The appeals court also rejected the finding that, even if Franklin's consent was required, she gave the consent in writing with her August 1988 letter. In rejecting this finding, the appeals court quoted directly from Regs. Sec. 1.417(e-1(b)(2)(i): "No consent is valid unless the participant has received a general description of the material features, and an explanation of the relative values of, the optional forms of benefit available under the plan in a manner which would satisfy the notice requirements of section 417(a)(3)." Because she had not yet received the required description of features and explanation of optional payment values, Franklin's August 1988 letter could not serve as a valud consent.

The record also revealed that Thornton did not treat Franklin's August 1988 letter as sufficient formal consent to the distribution. In the two subsequent communications to her Thornton included formal written consent forms, together with other enclosures stating that the forms "must" be signed prior to any lump-sum distribution.

The appeals cour then addressed the award of attorneys' fees to Thornton. An abuse of discretion in the grant of attorneys' fees in an ERISA case is found "only when there is a definite conviction that the court made a clear error of judgment in its conclusion upon weighing relevant factos" (Hummell, 634 F2d 446 (9th Cir. 1980)). The lower court had relied on a plan provision granting the plan administrator all costs and fees against a losing plan challenger. The appeals court noted that its reversal of the case would negate the award of fees under the plan.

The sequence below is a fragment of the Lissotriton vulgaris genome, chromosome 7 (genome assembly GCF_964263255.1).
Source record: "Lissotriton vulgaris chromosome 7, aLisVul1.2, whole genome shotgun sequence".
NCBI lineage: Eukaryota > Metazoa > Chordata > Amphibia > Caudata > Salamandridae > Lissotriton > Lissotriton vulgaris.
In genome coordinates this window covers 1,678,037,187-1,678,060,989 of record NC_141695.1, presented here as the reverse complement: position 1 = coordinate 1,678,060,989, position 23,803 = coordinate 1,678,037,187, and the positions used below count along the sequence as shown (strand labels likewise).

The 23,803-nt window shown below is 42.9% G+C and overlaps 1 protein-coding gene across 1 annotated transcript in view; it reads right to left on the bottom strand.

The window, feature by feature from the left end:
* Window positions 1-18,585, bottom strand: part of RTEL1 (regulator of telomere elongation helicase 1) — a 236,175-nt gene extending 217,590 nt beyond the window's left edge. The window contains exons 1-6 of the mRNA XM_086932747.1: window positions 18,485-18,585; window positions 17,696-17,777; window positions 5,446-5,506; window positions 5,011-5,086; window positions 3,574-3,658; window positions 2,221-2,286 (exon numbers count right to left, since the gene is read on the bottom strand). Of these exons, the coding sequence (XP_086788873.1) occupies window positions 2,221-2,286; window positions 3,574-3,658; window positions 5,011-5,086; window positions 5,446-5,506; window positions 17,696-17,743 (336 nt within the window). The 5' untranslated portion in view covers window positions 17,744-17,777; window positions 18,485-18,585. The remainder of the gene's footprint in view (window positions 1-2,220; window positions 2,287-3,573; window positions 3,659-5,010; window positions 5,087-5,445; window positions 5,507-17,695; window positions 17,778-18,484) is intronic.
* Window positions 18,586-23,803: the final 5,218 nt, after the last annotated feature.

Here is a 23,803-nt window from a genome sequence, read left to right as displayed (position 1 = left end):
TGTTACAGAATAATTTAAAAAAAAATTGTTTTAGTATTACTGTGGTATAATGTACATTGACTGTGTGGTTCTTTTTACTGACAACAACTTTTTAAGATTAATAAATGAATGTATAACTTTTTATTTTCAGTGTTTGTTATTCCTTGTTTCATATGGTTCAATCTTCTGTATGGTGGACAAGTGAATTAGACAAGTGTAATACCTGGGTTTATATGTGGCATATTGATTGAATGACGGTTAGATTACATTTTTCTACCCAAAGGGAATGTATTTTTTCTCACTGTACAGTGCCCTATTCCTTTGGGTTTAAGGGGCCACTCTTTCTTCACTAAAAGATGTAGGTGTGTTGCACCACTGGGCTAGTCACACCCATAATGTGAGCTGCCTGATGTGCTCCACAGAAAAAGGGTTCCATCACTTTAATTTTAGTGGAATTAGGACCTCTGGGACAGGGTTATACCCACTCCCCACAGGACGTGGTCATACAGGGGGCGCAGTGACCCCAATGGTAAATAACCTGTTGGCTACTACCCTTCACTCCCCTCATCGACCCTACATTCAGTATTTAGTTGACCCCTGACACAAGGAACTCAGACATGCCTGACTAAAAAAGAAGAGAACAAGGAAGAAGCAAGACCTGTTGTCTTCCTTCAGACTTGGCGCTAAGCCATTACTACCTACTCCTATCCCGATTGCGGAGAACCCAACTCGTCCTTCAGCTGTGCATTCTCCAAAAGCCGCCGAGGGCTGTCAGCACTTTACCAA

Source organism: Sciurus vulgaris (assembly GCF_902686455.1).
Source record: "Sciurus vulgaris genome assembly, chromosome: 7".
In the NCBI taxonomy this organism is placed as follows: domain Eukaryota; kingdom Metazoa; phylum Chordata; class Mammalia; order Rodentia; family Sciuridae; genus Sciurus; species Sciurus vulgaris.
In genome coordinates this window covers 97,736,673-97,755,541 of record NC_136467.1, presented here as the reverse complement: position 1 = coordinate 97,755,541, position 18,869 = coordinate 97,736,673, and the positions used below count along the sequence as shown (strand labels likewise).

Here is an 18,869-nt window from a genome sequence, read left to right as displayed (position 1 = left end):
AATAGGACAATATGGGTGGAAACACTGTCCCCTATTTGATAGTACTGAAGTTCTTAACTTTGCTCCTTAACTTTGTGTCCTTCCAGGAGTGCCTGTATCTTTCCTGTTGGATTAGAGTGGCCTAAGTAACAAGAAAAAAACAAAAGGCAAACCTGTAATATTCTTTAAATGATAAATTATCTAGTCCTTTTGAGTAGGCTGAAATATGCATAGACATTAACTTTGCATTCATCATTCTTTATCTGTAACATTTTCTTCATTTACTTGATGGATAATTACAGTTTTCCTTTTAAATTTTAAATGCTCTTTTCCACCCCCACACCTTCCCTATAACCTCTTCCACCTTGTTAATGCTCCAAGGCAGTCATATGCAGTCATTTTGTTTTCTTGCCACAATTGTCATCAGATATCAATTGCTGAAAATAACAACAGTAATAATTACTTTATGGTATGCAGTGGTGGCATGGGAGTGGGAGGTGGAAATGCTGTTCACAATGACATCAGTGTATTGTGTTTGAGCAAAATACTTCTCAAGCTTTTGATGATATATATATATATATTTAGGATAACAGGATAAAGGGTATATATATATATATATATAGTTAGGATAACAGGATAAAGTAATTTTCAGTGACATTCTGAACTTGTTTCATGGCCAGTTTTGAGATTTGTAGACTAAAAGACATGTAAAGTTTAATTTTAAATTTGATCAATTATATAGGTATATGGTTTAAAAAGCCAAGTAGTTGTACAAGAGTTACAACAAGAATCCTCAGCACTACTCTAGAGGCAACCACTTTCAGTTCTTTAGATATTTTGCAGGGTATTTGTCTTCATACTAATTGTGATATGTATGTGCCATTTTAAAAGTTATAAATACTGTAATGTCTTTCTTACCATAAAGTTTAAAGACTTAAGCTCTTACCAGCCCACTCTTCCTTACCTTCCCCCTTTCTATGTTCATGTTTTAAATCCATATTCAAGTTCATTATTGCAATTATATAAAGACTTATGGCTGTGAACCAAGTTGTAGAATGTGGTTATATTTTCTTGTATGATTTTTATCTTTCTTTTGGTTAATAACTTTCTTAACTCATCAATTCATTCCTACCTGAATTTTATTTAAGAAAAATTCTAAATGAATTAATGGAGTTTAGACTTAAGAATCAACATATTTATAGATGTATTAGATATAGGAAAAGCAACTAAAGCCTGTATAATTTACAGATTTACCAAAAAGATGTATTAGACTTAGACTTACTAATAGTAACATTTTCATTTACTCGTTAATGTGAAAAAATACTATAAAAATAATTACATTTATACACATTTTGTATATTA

The lower court had also relied on ERISA Section 502(g), which provides that the "court in its discretion may allow a reasonable attorney's fee and costs of action to either party." In Hummell, the Ninth Circuit set out the five factors to decide whether an award of attorney's fees is proper in an ERISA case: 1. The degree of the opposing parties' culpability or bad faith. 2. The ability of the opposing parties to satisfy an award of fees. 3. Whether an award of fees against the opposing parties would deter others from acting under similar circumstances. 4. Whether the parties requesting fees sought to benefit all participants and beneficiaries of an ERISA plan or to resolve a significant legal question regarding ERISA. 5. The relative merits of the parties' positions.

The district court had not analyzed these factors, but instead had merely concluded that ERISA Section 502(g) "directs the award of attorney's fees to a prevailing party in litigation such as this." Thus, the appeals court ruled that the district court abused its discretion by granting Thornton fees without weighing the relevant factors in Hummell. In the Ninth Circuit's view, actually applying the Hummell test to the facts here revealed that fees should not have been awarded.

Ironically, the basic dispute between the parties--the appropriate valuation date for the benefits--apparently was never addressed by either party and, of course, was not addressed by the courts. But the case does show that compliance with notification requirements will be enforced by the courts--at least when the participant complains.
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Author:Patterson, Martha Priddy
Publication:The Tax Adviser
Date:Jun 1, 1993